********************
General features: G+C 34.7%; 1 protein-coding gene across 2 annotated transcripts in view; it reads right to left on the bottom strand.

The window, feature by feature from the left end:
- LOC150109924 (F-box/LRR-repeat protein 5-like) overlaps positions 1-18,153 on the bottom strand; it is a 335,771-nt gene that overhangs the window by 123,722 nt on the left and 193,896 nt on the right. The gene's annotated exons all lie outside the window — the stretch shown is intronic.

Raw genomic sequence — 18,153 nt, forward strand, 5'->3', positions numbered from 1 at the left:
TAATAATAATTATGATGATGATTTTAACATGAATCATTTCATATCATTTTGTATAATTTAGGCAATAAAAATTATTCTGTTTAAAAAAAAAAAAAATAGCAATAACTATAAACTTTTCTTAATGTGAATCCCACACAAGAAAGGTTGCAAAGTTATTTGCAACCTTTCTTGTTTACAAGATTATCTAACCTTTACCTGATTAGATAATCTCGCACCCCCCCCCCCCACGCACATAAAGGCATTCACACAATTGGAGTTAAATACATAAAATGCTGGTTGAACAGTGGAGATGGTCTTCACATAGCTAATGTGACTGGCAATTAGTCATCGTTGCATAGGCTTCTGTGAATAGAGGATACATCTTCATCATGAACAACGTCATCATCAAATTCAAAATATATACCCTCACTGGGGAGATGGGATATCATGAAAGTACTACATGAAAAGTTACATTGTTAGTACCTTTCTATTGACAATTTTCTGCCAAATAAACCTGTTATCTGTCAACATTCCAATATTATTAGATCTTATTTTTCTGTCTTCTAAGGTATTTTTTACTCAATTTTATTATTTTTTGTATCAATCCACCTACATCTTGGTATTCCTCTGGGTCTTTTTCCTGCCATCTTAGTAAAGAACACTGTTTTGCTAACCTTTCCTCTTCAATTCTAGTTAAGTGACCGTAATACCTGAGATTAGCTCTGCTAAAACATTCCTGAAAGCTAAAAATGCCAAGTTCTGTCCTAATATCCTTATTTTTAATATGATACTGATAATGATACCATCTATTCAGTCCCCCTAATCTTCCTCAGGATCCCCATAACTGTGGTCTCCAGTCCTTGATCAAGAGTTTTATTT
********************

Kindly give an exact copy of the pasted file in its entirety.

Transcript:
General features: G+C 34.7%; 1 protein-coding gene across 2 annotated transcripts in view; it reads right to left on the bottom strand.

The window, feature by feature from the left end:
- LOC150109924 (F-box/LRR-repeat protein 5-like) overlaps positions 1-18,153 on the bottom strand; it is a 335,771-nt gene that overhangs the window by 123,722 nt on the left and 193,896 nt on the right. The gene's annotated exons all lie outside the window — the stretch shown is intronic.

Raw genomic sequence — 18,153 nt, forward strand, 5'->3', positions numbered from 1 at the left:
TAATAATAATTATGATGATGATTTTAACATGAATCATTTCATATCATTTTGTATAATTTAGGCAATAAAAATTATTCTGTTTAAAAAAAAAAAAAATAGCAATAACTATAAACTTTTCTTAATGTGAATCCCACACAAGAAAGGTTGCAAAGTTATTTGCAACCTTTCTTGTTTACAAGATTATCTAACCTTTACCTGATTAGATAATCTCGCACCCCCCCCCCCCACGCACATAAAGGCATTCACACAATTGGAGTTAAATACATAAAATGCTGGTTGAACAGTGGAGATGGTCTTCACATAGCTAATGTGACTGGCAATTAGTCATCGTTGCATAGGCTTCTGTGAATAGAGGATACATCTTCATCATGAACAACGTCATCATCAAATTCAAAATATATACCCTCACTGGGGAGATGGGATATCATGAAAGTACTACATGAAAAGTTACATTGTTAGTACCTTTCTATTGACAATTTTCTGCCAAATAAACCTGTTATCTGTCAACATTCCAATATTATTAGATCTTATTTTTCTGTCTTCTAAGGTATTTTTTACTCAATTTTATTATTTTTTGTATCAATCCACCTACATCTTGGTATTCCTCTGGGTCTTTTTCCTGCCATCTTAGTAAAGAACACTGTTTTGCTAACCTTTCCTCTTCAATTCTAGTTAAGTGACCGTAATACCTGAGATTAGCTCTGCTAAAACATTCCTGAAAGCTAAAAATGCCAAGTTCTGTCCTAATATCCTTATTTTTAATATGATACTGATAATGATACCATCTATTCAGTCCCCCTAATCTTCCTCAGGATCCCCATAACTGTGGTCTCCAGTCCTTGATCAAGAGTTTTATTT